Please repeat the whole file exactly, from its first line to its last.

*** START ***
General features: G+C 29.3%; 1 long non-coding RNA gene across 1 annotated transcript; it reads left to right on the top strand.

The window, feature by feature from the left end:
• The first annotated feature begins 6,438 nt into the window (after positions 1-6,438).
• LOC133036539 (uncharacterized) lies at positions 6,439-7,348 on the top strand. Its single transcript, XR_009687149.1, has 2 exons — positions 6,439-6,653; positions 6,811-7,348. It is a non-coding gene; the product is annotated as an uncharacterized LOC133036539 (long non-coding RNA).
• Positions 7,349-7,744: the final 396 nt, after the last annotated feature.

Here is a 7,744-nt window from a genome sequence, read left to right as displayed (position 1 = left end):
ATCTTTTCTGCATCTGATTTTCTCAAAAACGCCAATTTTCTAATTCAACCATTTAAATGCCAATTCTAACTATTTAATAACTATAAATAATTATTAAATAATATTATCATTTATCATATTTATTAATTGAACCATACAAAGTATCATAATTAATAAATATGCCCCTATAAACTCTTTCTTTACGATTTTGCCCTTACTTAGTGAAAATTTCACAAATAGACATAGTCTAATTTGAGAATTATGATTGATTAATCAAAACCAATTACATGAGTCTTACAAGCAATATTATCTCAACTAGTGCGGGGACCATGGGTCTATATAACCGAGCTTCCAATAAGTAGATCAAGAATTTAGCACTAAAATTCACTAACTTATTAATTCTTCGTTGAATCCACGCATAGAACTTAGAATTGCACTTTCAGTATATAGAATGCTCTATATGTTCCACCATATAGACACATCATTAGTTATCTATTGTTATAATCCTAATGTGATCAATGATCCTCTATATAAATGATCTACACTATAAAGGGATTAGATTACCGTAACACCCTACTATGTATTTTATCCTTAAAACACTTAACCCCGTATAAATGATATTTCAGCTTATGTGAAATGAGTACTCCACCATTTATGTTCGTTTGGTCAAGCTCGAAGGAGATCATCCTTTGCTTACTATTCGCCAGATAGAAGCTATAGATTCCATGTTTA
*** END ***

General features: G+C 29.3%; 1 long non-coding RNA gene across 1 annotated transcript; it reads left to right on the top strand.

The window, feature by feature from the left end:
• The first annotated feature begins 6,438 nt into the window (after positions 1-6,438).
• LOC133036539 (uncharacterized) lies at positions 6,439-7,348 on the top strand. Its single transcript, XR_009687149.1, has 2 exons — positions 6,439-6,653; positions 6,811-7,348. It is a non-coding gene; the product is annotated as an uncharacterized LOC133036539 (long non-coding RNA).
• Positions 7,349-7,744: the final 396 nt, after the last annotated feature.

Here is a 7,744-nt window from a genome sequence, read left to right as displayed (position 1 = left end):
ATCTTTTCTGCATCTGATTTTCTCAAAAACGCCAATTTTCTAATTCAACCATTTAAATGCCAATTCTAACTATTTAATAACTATAAATAATTATTAAATAATATTATCATTTATCATATTTATTAATTGAACCATACAAAGTATCATAATTAATAAATATGCCCCTATAAACTCTTTCTTTACGATTTTGCCCTTACTTAGTGAAAATTTCACAAATAGACATAGTCTAATTTGAGAATTATGATTGATTAATCAAAACCAATTACATGAGTCTTACAAGCAATATTATCTCAACTAGTGCGGGGACCATGGGTCTATATAACCGAGCTTCCAATAAGTAGATCAAGAATTTAGCACTAAAATTCACTAACTTATTAATTCTTCGTTGAATCCACGCATAGAACTTAGAATTGCACTTTCAGTATATAGAATGCTCTATATGTTCCACCATATAGACACATCATTAGTTATCTATTGTTATAATCCTAATGTGATCAATGATCCTCTATATAAATGATCTACACTATAAAGGGATTAGATTACCGTAACACCCTACTATGTATTTTATCCTTAAAACACTTAACCCCGTATAAATGATATTTCAGCTTATGTGAAATGAGTACTCCACCATTTATGTTCGTTTGGTCAAGCTCGAAGGAGATCATCCTTTGCTTACTATTCGCCAGATAGAAGCTATAGATTCCATGTTTA